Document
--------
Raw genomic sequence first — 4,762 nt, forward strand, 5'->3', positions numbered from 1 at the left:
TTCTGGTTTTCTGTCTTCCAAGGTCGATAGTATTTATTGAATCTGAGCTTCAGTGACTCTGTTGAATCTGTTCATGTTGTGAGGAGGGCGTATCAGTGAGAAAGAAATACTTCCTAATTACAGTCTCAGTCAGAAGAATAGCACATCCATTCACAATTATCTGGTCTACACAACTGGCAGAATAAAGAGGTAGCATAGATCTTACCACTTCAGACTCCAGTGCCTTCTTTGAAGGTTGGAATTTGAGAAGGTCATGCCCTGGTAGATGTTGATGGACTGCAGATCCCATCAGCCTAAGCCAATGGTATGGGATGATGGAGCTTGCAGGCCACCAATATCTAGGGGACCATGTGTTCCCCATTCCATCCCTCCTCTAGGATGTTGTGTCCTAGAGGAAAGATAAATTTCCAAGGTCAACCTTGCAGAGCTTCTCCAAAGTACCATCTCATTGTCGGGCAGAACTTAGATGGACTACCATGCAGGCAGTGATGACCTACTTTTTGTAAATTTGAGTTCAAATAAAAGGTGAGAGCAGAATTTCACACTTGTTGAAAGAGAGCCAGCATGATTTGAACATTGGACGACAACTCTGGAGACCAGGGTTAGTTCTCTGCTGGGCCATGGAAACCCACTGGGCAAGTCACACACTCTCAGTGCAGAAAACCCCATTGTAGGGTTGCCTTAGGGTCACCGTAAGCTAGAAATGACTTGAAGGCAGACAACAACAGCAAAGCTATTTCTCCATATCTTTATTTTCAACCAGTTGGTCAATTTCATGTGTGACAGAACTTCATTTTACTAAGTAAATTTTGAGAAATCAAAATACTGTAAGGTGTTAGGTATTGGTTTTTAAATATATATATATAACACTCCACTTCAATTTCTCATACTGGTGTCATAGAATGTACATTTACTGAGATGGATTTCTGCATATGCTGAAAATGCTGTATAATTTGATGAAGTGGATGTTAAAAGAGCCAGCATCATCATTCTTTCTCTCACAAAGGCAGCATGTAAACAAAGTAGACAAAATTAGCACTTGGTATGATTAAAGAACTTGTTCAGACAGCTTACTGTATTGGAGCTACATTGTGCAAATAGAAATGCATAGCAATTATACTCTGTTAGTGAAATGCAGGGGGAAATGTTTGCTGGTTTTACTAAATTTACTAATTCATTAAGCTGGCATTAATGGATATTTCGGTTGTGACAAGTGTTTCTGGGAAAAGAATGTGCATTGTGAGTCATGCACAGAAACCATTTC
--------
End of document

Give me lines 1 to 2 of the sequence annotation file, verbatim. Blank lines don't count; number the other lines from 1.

Raw genomic sequence first — 4,762 nt, forward strand, 5'->3', positions numbered from 1 at the left:
TTCTGGTTTTCTGTCTTCCAAGGTCGATAGTATTTATTGAATCTGAGCTTCAGTGACTCTGTTGAATCTGTTCATGTTGTGAGGAGGGCGTATCAGTGAGAAAGAAATACTTCCTAATTACAGTCTCAGTCAGAAGAATAGCACATCCATTCACAATTATCTGGTCTACACAACTGGCAGAATAAAGAGGTAGCATAGATCTTACCACTTCAGACTCCAGTGCCTTCTTTGAAGGTTGGAATTTGAGAAGGTCATGCCCTGGTAGATGTTGATGGACTGCAGATCCCATCAGCCTAAGCCAATGGTATGGGATGATGGAGCTTGCAGGCCACCAATATCTAGGGGACCATGTGTTCCCCATTCCATCCCTCCTCTAGGATGTTGTGTCCTAGAGGAAAGATAAATTTCCAAGGTCAACCTTGCAGAGCTTCTCCAAAGTACCATCTCATTGTCGGGCAGAACTTAGATGGACTACCATGCAGGCAGTGATGACCTACTTTTTGTAAATTTGAGTTCAAATAAAAGGTGAGAGCAGAATTTCACACTTGTTGAAAGAGAGCCAGCATGATTTGAACATTGGACGACAACTCTGGAGACCAGGGTTAGTTCTCTGCTGGGCCATGGAAACCCACTGGGCAAGTCACACACTCTCAGTGCAGAAAACCCCATTGTAGGGTTGCCTTAGGGTCACCGTAAGCTAGAAATGACTTGAAGGCAGACAACAACAGCAAAGCTATTTCTCCATATCTTTATTTTCAACCAGTTGGTCAATTTCATGTGTGACAGAACTTCATTTTACTAAGTAAATTTTGAGAAATCAAAATACTGTAAGGTGTTAGGTATTGGTTTTTAAATATATATATATAACACTCCACTTCAATTTCTCATACTGGTGTCATAGAATGTACATTTACTGAGATGGATTTCTGCATATGCTGAAAATGCTGTATAATTTGATGAAGTGGATGTTAAAAGAGCCAGCATCATCATTCTTTCTCTCACAAAGGCAGCATGTAAACAAAGTAGACAAAATTAGCACTTGGTATGATTAAAGAACTTGTTCAGACAGCTTACTGTATTGGAGCTACATTGTGCAAATAGAAATGCATAGCAATTATACTCTGTTAGTGAAATGCAGGGGGAAATGTTTGCTGGTTTTACTAAATTTACTAATTCATTAAGCTGGCATTAATGGATATTTCGGTTGTGACAAGTGTTTCTGGGAAAAGAATGTGCATTGTGAGTCATGCACAGAAACCATTTC